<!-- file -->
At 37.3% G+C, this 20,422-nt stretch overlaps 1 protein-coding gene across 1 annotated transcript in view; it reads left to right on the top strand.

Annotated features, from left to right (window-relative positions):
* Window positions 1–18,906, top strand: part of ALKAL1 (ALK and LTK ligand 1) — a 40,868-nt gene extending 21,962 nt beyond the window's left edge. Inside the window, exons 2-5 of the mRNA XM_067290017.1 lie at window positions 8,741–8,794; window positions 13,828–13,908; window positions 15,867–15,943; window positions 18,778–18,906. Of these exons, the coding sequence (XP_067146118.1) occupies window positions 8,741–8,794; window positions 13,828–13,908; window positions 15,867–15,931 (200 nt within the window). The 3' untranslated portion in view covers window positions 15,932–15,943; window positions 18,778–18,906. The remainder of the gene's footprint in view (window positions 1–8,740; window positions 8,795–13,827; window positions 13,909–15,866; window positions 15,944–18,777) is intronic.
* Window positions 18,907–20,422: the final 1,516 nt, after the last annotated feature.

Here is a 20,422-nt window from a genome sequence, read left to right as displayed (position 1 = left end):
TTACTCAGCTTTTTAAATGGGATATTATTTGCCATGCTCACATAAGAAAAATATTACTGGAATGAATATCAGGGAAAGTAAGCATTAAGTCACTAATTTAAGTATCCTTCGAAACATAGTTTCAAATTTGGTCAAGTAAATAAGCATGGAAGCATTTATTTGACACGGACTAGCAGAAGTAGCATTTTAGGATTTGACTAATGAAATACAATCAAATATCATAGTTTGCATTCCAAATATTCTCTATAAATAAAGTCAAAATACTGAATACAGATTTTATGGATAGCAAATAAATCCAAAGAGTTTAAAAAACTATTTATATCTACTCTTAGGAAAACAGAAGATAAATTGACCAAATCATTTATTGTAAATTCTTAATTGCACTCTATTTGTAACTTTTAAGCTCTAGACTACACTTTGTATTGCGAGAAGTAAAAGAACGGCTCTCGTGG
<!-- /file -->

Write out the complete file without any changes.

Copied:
At 37.3% G+C, this 20,422-nt stretch overlaps 1 protein-coding gene across 1 annotated transcript in view; it reads left to right on the top strand.

Annotated features, from left to right (window-relative positions):
* Window positions 1–18,906, top strand: part of ALKAL1 (ALK and LTK ligand 1) — a 40,868-nt gene extending 21,962 nt beyond the window's left edge. Inside the window, exons 2-5 of the mRNA XM_067290017.1 lie at window positions 8,741–8,794; window positions 13,828–13,908; window positions 15,867–15,943; window positions 18,778–18,906. Of these exons, the coding sequence (XP_067146118.1) occupies window positions 8,741–8,794; window positions 13,828–13,908; window positions 15,867–15,931 (200 nt within the window). The 3' untranslated portion in view covers window positions 15,932–15,943; window positions 18,778–18,906. The remainder of the gene's footprint in view (window positions 1–8,740; window positions 8,795–13,827; window positions 13,909–15,866; window positions 15,944–18,777) is intronic.
* Window positions 18,907–20,422: the final 1,516 nt, after the last annotated feature.

Here is a 20,422-nt window from a genome sequence, read left to right as displayed (position 1 = left end):
TTACTCAGCTTTTTAAATGGGATATTATTTGCCATGCTCACATAAGAAAAATATTACTGGAATGAATATCAGGGAAAGTAAGCATTAAGTCACTAATTTAAGTATCCTTCGAAACATAGTTTCAAATTTGGTCAAGTAAATAAGCATGGAAGCATTTATTTGACACGGACTAGCAGAAGTAGCATTTTAGGATTTGACTAATGAAATACAATCAAATATCATAGTTTGCATTCCAAATATTCTCTATAAATAAAGTCAAAATACTGAATACAGATTTTATGGATAGCAAATAAATCCAAAGAGTTTAAAAAACTATTTATATCTACTCTTAGGAAAACAGAAGATAAATTGACCAAATCATTTATTGTAAATTCTTAATTGCACTCTATTTGTAACTTTTAAGCTCTAGACTACACTTTGTATTGCGAGAAGTAAAAGAACGGCTCTCGTGG